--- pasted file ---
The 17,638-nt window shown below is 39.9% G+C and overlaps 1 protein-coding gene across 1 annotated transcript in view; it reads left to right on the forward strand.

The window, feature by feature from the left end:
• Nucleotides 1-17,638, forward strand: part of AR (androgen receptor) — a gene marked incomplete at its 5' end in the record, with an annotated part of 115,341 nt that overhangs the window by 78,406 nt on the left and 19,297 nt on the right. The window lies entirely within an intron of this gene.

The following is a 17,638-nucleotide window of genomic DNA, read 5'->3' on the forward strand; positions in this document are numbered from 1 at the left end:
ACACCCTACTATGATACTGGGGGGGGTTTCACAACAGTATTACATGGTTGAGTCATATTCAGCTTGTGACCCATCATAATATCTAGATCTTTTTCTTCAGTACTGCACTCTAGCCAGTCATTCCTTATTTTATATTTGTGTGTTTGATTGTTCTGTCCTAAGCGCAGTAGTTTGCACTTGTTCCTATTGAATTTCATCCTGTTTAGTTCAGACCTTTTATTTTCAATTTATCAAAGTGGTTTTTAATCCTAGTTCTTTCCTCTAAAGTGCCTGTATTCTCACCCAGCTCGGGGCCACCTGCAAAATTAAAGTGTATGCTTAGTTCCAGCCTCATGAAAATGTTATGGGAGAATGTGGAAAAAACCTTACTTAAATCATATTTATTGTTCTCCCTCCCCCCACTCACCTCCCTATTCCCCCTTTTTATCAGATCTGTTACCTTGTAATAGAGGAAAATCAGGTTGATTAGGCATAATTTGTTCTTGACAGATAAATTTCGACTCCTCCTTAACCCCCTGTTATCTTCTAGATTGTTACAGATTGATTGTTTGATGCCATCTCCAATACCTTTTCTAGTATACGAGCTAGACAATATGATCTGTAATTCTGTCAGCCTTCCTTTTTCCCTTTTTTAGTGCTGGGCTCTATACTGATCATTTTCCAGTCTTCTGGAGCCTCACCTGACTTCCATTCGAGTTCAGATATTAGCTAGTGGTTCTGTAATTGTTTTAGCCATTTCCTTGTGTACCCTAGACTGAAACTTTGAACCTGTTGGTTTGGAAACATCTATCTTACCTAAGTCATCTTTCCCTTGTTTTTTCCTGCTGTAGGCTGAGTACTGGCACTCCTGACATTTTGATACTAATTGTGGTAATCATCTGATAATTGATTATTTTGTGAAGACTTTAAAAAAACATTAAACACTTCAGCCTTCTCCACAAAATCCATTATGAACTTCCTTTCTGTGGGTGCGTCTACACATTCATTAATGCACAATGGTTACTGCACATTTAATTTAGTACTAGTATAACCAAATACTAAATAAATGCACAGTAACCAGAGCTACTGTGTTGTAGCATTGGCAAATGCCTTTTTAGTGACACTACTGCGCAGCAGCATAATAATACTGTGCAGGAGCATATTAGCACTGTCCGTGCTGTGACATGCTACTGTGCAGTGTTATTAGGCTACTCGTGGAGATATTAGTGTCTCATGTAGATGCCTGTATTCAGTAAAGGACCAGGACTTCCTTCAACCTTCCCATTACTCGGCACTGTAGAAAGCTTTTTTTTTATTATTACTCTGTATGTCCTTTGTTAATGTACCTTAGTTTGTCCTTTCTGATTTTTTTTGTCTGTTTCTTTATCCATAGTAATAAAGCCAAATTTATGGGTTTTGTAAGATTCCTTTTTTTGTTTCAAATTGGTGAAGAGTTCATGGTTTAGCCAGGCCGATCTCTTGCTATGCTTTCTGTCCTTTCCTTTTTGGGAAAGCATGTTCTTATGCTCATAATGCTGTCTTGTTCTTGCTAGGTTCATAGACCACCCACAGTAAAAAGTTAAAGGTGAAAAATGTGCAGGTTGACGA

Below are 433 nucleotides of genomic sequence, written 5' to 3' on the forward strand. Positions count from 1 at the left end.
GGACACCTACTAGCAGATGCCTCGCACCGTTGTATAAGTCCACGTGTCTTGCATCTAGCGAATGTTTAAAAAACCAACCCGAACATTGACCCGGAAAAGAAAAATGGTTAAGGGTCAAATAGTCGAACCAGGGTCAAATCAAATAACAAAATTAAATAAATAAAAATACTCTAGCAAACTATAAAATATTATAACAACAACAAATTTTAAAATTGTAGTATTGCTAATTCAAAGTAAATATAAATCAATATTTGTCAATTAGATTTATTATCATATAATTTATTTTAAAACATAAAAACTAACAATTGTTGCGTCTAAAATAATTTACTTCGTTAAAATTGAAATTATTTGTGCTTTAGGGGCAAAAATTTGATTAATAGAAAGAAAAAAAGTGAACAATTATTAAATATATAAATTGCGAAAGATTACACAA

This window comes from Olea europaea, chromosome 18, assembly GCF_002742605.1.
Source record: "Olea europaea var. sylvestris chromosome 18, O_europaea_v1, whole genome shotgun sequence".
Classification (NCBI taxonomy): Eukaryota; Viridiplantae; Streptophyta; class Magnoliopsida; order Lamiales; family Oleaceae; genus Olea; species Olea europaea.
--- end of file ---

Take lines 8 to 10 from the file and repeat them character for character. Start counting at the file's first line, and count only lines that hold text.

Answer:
This window comes from Olea europaea, chromosome 18, assembly GCF_002742605.1.
Source record: "Olea europaea var. sylvestris chromosome 18, O_europaea_v1, whole genome shotgun sequence".
Classification (NCBI taxonomy): Eukaryota; Viridiplantae; Streptophyta; class Magnoliopsida; order Lamiales; family Oleaceae; genus Olea; species Olea europaea.